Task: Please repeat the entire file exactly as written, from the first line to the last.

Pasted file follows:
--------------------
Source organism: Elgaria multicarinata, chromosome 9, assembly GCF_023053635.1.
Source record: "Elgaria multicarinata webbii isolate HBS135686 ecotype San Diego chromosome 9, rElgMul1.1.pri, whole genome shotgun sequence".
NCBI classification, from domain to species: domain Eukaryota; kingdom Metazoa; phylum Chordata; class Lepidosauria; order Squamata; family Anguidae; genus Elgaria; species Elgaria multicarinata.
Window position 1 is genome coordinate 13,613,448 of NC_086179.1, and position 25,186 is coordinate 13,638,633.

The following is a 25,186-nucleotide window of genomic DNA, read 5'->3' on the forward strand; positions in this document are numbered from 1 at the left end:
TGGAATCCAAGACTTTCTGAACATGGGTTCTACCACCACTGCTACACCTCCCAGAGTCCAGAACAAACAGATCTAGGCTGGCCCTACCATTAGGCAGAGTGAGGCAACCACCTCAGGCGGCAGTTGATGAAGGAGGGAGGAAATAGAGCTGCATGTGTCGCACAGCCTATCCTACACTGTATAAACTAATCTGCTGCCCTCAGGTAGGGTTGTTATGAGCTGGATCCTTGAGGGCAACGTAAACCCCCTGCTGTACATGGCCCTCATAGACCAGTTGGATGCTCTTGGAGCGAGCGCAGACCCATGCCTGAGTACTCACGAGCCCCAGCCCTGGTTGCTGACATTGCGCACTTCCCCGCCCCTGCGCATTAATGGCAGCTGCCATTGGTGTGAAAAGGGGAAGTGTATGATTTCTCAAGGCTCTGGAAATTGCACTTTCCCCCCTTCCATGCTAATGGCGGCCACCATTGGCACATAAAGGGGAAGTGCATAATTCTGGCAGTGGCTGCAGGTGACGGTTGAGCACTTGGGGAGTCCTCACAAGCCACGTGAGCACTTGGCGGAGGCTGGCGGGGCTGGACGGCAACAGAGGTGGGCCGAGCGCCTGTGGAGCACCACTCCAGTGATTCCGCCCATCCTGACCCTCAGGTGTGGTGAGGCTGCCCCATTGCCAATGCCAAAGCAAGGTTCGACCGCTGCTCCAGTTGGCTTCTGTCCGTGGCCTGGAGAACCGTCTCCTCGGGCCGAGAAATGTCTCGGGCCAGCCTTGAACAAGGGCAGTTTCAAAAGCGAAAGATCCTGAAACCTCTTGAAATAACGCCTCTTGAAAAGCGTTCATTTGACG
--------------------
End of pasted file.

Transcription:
Source organism: Elgaria multicarinata, chromosome 9, assembly GCF_023053635.1.
Source record: "Elgaria multicarinata webbii isolate HBS135686 ecotype San Diego chromosome 9, rElgMul1.1.pri, whole genome shotgun sequence".
NCBI classification, from domain to species: domain Eukaryota; kingdom Metazoa; phylum Chordata; class Lepidosauria; order Squamata; family Anguidae; genus Elgaria; species Elgaria multicarinata.
Window position 1 is genome coordinate 13,613,448 of NC_086179.1, and position 25,186 is coordinate 13,638,633.

The following is a 25,186-nucleotide window of genomic DNA, read 5'->3' on the forward strand; positions in this document are numbered from 1 at the left end:
TGGAATCCAAGACTTTCTGAACATGGGTTCTACCACCACTGCTACACCTCCCAGAGTCCAGAACAAACAGATCTAGGCTGGCCCTACCATTAGGCAGAGTGAGGCAACCACCTCAGGCGGCAGTTGATGAAGGAGGGAGGAAATAGAGCTGCATGTGTCGCACAGCCTATCCTACACTGTATAAACTAATCTGCTGCCCTCAGGTAGGGTTGTTATGAGCTGGATCCTTGAGGGCAACGTAAACCCCCTGCTGTACATGGCCCTCATAGACCAGTTGGATGCTCTTGGAGCGAGCGCAGACCCATGCCTGAGTACTCACGAGCCCCAGCCCTGGTTGCTGACATTGCGCACTTCCCCGCCCCTGCGCATTAATGGCAGCTGCCATTGGTGTGAAAAGGGGAAGTGTATGATTTCTCAAGGCTCTGGAAATTGCACTTTCCCCCCTTCCATGCTAATGGCGGCCACCATTGGCACATAAAGGGGAAGTGCATAATTCTGGCAGTGGCTGCAGGTGACGGTTGAGCACTTGGGGAGTCCTCACAAGCCACGTGAGCACTTGGCGGAGGCTGGCGGGGCTGGACGGCAACAGAGGTGGGCCGAGCGCCTGTGGAGCACCACTCCAGTGATTCCGCCCATCCTGACCCTCAGGTGTGGTGAGGCTGCCCCATTGCCAATGCCAAAGCAAGGTTCGACCGCTGCTCCAGTTGGCTTCTGTCCGTGGCCTGGAGAACCGTCTCCTCGGGCCGAGAAATGTCTCGGGCCAGCCTTGAACAAGGGCAGTTTCAAAAGCGAAAGATCCTGAAACCTCTTGAAATAACGCCTCTTGAAAAGCGTTCATTTGACG